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    Welcome to your top 10 security threats for 2007

    by  Alan Zisman (c) 2006 First published in Business in Vancouver December 19-25, 2006; issue 895

    High Tech Office column; 

    With a database listing nearly a quarter of a million computer threats, security company McAfee is in a good position to comment on trends. Its prediction: 2007 will be the year when “hacking comes of age.”

    A sober top 10 (in no particular order) for the new year:

    • An increase in password-stealing websites: more websites featuring fake sign-ins to capture user log-in information. Especially sad, sites masquerading as charities, as we saw after 2005’s Hurricane Katrina.

    As we’ve seen lately, spam – particularly messages embedded in graphics, will continue to deluge us, overwhelming text-focused spam filters. Currently, these messages are primarily for stock scams, pharmaceuticals and bogus degree-granting institutions. Image spam accounted for 10 per cent of all spam in 2005, but has risen to 40 per cent of the total now. As online video grows in popularity, it will attract increased hacker attention. Users have grown justifiably suspicious of e-mail attachments, but many will open online media files without hesitation, making these an increasingly attractive method for distributing malware. Worms and spyware started appearing late in 2006 hitching a ride on video files.

    • Mobile phone attacks will grow in 2007. Increased use of smartphones with text messaging, instant messaging, Bluetooth connectivity and more will make them a popular way to spread infections, both between phones and between phones and PCs.

    • We’ve seen the beginnings of what McAfee refers to as SmiSHing: phishing messages distributed via mobile phones’ SMS messaging.

    • Other mobile phone scams appear to connect users to web pages but instead redirect users to premium rate pages, costing the user. Recent mobile malware monitors numbers called, SMS messages or listens in on phone conversations.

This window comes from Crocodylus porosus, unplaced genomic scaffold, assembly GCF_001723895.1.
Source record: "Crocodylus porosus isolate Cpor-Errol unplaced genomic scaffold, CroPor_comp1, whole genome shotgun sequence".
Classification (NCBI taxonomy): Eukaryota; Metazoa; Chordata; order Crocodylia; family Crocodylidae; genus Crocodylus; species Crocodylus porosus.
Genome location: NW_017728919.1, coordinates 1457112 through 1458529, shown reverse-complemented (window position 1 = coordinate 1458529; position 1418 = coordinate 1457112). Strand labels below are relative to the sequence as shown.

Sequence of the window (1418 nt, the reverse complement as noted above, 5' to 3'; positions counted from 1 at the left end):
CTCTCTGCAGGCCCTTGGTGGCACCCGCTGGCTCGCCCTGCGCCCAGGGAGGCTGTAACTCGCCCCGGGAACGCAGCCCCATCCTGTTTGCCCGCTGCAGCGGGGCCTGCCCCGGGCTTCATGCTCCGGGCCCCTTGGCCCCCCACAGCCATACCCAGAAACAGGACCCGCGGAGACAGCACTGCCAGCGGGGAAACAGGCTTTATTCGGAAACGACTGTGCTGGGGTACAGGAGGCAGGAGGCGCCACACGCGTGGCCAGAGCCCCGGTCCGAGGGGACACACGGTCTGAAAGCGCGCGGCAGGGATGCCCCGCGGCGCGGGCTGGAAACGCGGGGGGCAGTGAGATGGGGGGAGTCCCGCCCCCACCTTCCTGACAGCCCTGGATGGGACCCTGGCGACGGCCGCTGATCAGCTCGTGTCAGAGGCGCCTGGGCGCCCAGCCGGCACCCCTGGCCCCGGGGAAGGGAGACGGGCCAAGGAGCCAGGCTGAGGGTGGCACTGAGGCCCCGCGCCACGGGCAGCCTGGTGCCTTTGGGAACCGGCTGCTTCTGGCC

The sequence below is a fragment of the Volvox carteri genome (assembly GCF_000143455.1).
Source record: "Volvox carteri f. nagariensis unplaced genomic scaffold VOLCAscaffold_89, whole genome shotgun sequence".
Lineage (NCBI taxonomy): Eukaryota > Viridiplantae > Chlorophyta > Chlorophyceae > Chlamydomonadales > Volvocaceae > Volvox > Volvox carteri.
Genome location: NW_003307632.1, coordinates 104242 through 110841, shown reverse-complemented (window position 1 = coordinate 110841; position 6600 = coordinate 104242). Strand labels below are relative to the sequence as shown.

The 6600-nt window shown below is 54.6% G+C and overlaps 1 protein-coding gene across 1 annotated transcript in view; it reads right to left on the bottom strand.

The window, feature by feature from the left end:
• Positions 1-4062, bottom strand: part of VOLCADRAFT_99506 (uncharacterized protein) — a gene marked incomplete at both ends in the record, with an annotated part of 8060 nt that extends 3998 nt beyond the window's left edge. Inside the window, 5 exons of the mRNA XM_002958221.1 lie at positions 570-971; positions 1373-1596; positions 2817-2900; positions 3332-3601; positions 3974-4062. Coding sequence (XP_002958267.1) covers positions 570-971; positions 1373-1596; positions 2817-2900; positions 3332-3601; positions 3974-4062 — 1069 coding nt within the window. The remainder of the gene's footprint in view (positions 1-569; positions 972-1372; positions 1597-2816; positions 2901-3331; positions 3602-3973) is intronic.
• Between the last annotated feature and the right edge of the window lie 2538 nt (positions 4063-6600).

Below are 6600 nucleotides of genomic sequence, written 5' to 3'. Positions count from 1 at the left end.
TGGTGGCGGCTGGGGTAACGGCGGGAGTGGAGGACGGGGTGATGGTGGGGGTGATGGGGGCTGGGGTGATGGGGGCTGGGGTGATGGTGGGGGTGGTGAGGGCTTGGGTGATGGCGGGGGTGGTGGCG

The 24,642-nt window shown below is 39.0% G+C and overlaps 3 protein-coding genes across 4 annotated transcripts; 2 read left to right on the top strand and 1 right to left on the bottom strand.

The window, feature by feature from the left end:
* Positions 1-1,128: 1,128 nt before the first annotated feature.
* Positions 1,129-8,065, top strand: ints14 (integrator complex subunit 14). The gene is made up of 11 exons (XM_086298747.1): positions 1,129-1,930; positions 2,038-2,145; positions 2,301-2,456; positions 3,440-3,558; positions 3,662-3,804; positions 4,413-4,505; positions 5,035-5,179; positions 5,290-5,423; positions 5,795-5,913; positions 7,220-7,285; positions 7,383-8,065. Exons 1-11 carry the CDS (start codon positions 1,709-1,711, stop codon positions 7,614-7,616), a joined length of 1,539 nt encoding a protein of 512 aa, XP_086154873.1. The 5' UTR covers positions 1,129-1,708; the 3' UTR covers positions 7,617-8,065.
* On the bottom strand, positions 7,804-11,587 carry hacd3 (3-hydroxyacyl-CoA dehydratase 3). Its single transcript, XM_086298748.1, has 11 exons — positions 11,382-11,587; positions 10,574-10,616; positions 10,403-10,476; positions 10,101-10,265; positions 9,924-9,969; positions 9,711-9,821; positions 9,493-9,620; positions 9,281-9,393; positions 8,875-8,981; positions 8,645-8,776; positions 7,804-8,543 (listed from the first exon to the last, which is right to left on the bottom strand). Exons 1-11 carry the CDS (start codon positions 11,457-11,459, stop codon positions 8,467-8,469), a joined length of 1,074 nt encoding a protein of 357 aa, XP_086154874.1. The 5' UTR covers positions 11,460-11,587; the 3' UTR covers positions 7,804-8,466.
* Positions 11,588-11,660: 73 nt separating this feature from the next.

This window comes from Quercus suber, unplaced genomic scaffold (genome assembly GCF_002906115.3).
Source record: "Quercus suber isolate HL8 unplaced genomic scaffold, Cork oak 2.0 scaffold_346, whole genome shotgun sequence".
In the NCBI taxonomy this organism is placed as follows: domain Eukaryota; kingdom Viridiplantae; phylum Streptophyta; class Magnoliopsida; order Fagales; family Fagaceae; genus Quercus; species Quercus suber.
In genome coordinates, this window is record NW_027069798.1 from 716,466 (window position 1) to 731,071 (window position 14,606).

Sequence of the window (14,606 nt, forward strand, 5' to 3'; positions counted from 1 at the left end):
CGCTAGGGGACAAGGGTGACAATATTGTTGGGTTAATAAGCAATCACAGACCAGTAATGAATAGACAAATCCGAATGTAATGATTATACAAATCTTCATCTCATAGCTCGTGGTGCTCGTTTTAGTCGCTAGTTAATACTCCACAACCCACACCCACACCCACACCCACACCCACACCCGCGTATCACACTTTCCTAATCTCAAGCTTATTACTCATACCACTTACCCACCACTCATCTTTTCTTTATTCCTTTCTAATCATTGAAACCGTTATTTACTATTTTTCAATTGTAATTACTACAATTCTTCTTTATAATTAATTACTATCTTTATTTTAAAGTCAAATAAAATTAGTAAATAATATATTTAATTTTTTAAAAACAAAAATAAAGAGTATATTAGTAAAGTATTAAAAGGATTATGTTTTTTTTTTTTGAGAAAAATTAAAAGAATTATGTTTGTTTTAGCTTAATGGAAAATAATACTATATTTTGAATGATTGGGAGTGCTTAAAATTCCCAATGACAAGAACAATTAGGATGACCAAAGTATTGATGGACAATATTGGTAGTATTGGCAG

• On the darker side of spyware, the company reports that keyloggers, password-stealers, bots, backdoors and other malicious unwanted programs are on the rise. This will continue in 2007. With Windows Vista closing at least some of the gaping Windows vulnerabilities, malware authors are increasingly turning to techniques where users are tricked into “voluntarily” installing unwanted and often malicious programs.

    • The company expects loss of personal information due to laptop thefts, and hacking to remain stable in 2007, but that these losses will be reported more often, creating the impression of a growing crisis in this area.

    • The U.S. Federal Trade Commission estimates that 10 million Americans are victims of identity fraud each year; McAfee expects this number to be about the same next year.

    • Late in 2006, we saw bots (computer programs performing automated tasks, often without the computer owners’ knowledge) playing a major role in the increase in spam late in the year. McAfee predicts more of the same for 2007, with bots increasingly used for money-making schemes ranging from spam transmission to hack attacks for hire.

    • Expect a comeback for what McAfee refers to as “parasitic malware” – viruses that infect files on your computer so that when you run the previously benign file, the virus runs too.

    • In 2006, Microsoft patched more vulnerabilities than in 2004 and 2005 combined.

    McAfee expects this trend to continue, with an increased number of attacks timed to take advantage of Microsoft’s once-a-month patch schedule.

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Alan Zisman is a Vancouver educator, writer, and computer specialist. He can be reached at E-mail Alan